Thursday, October 6, 2016

The Real Story of Chicken Soup for the Soul

Day 2 of being home sick. It's never fun. Yesterday was a blur. Bed and fever do that to us. Today fever persists but at least I'm up and ready to eat some soup. I knew that the chicken noodle soup of my youth was what I needed. So into the freezer I went. No chicken. Well, not what we might call traditional chicken. Only chicken feet and necks. Let me begin the story there.

A few months ago a friend got her chicken back from the butcher and she was going to toss the feet and necks. "Who on Earth would want these?" she said to me. More people than you think was my thought. So I told her I'd buy them from her. They've been in my freezer ever since. So into a soup pot they went. I'm not going to lie and tell you they looked appetizing while they were cooking, on the contrary. It was rather unsettling seeing chicken toes among boiling water, carrots, and onions. But I continued. Before bed the pot went into our much cooler mud room so I could skim the top. But come morning I found the entire pot was rather congealed. Keep going, I thought. As I separated out the chicken I found myself doing something I don't usually do when making soup. I found myself giving thanks. Thanks to those chickens who were about to make me feel better. Why did I do that? Was it because I was so intimately involved with those critters? Was it because it was still very obvious what I was cooking? It was unlike the feelings we may have when putting a plastic wrapped, prepackaged chicken breast or thigh into a soup pot. And then it hit me. This is what we as a culture are missing. We are missing that connectedness to our food and our food preparation. How else could we blindly allow the continuation of such horrific meat lots? I knew this, I really did. But this allowed me to really feel it. I felt blessed.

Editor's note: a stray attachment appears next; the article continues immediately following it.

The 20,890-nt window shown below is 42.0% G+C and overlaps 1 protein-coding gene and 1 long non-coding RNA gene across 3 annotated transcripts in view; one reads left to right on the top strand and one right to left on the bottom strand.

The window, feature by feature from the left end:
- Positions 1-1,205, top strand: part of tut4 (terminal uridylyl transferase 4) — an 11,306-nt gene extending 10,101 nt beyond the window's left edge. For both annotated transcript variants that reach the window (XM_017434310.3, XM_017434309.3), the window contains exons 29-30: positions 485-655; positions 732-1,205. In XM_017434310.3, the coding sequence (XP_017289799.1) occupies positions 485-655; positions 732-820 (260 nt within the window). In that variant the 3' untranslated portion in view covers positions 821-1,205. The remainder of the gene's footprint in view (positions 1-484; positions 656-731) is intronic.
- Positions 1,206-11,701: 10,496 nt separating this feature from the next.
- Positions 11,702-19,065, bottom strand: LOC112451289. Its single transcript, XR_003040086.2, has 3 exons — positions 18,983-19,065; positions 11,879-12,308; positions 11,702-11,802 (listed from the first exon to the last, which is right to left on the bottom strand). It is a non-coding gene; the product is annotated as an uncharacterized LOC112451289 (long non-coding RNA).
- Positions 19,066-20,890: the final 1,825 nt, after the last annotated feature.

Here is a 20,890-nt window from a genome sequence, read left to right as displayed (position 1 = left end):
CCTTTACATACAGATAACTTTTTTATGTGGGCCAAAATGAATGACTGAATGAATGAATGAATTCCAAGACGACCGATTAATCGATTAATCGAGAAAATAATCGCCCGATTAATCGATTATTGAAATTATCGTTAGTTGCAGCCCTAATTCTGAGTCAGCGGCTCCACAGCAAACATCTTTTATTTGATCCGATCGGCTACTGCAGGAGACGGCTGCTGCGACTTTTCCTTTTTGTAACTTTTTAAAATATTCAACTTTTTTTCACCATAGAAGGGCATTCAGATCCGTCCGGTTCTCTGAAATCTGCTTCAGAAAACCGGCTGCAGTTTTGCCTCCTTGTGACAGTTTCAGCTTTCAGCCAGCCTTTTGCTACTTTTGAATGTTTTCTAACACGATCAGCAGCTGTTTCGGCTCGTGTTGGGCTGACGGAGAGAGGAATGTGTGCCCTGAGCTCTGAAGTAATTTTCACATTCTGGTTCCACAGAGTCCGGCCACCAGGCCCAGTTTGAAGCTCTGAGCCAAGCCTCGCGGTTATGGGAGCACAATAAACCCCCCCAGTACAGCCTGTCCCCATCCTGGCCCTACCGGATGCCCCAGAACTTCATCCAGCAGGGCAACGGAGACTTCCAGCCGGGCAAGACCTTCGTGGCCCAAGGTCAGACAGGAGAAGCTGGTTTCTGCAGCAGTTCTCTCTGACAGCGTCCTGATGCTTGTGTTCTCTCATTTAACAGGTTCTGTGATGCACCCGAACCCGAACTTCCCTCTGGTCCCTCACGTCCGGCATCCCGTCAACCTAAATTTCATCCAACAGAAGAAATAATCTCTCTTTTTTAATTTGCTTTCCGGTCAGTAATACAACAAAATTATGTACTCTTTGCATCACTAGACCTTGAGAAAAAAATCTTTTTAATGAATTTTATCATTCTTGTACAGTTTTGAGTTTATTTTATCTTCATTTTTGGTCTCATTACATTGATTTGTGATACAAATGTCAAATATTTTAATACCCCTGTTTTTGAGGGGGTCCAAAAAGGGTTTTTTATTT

After it was separated and just the broth remained, I added leeks, carrots, celery, garlic,parsley, and basil. All were from my garden. Chard and kale came from our local, and much loved CSA. Ginger and mushrooms came from the local grocery store. As I was chopping I remembered how beautiful the sage out in the garden looks and how I needed that in the soup too. Sage is a wonderful medicine, well at least it is for me. So out to get sage I went. It was a beautiful day. The sun felt good. It's been two weeks since I stood in the sun in my garden. And I realized that maybe that's why I was sick. I've become disconnected from the food that feeds me. The sun, the garden, the food grown in the garden. While getting my weekly CSA is a great thing and I'm so happy for it, I have come to believe that there is nothing like the spiritual connectedness we have from gardening and growing food and medicine in our own yards. This is what we need to feel wholly connected to our place, our planet, ourselves.

Take this winter to think about what you can grow in your back, side, or front yard. Even if it's just a container or two. I bet you will be so glad you did.

May we all feel peace from growing our own food,